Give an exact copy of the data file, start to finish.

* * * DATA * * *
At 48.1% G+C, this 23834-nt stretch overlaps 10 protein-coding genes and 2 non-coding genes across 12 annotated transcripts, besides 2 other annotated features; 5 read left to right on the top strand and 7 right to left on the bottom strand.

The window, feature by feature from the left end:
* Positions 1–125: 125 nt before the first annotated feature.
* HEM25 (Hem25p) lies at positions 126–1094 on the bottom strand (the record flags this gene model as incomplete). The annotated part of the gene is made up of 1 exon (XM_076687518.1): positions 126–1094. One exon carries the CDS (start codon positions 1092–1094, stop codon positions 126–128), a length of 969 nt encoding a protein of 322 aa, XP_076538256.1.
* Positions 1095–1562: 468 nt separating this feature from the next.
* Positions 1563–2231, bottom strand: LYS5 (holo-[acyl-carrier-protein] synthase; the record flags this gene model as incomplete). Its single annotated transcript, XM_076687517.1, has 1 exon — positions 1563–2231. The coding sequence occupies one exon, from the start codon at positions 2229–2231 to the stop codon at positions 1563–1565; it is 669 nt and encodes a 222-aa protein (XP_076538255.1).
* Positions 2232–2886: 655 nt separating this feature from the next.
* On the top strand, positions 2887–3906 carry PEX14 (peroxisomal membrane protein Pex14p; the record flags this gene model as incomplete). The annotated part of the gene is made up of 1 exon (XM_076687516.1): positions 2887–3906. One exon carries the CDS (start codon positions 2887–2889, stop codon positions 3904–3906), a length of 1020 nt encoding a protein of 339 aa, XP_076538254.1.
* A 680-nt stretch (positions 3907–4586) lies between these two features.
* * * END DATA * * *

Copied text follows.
At 48.1% G+C, this 23834-nt stretch overlaps 10 protein-coding genes and 2 non-coding genes across 12 annotated transcripts, besides 2 other annotated features; 5 read left to right on the top strand and 7 right to left on the bottom strand.

The window, feature by feature from the left end:
* Positions 1–125: 125 nt before the first annotated feature.
* HEM25 (Hem25p) lies at positions 126–1094 on the bottom strand (the record flags this gene model as incomplete). The annotated part of the gene is made up of 1 exon (XM_076687518.1): positions 126–1094. One exon carries the CDS (start codon positions 1092–1094, stop codon positions 126–128), a length of 969 nt encoding a protein of 322 aa, XP_076538256.1.
* Positions 1095–1562: 468 nt separating this feature from the next.
* Positions 1563–2231, bottom strand: LYS5 (holo-[acyl-carrier-protein] synthase; the record flags this gene model as incomplete). Its single annotated transcript, XM_076687517.1, has 1 exon — positions 1563–2231. The coding sequence occupies one exon, from the start codon at positions 2229–2231 to the stop codon at positions 1563–1565; it is 669 nt and encodes a 222-aa protein (XP_076538255.1).
* Positions 2232–2886: 655 nt separating this feature from the next.
* On the top strand, positions 2887–3906 carry PEX14 (peroxisomal membrane protein Pex14p; the record flags this gene model as incomplete). The annotated part of the gene is made up of 1 exon (XM_076687516.1): positions 2887–3906. One exon carries the CDS (start codon positions 2887–2889, stop codon positions 3904–3906), a length of 1020 nt encoding a protein of 339 aa, XP_076538254.1.
* A 680-nt stretch (positions 3907–4586) lies between these two features.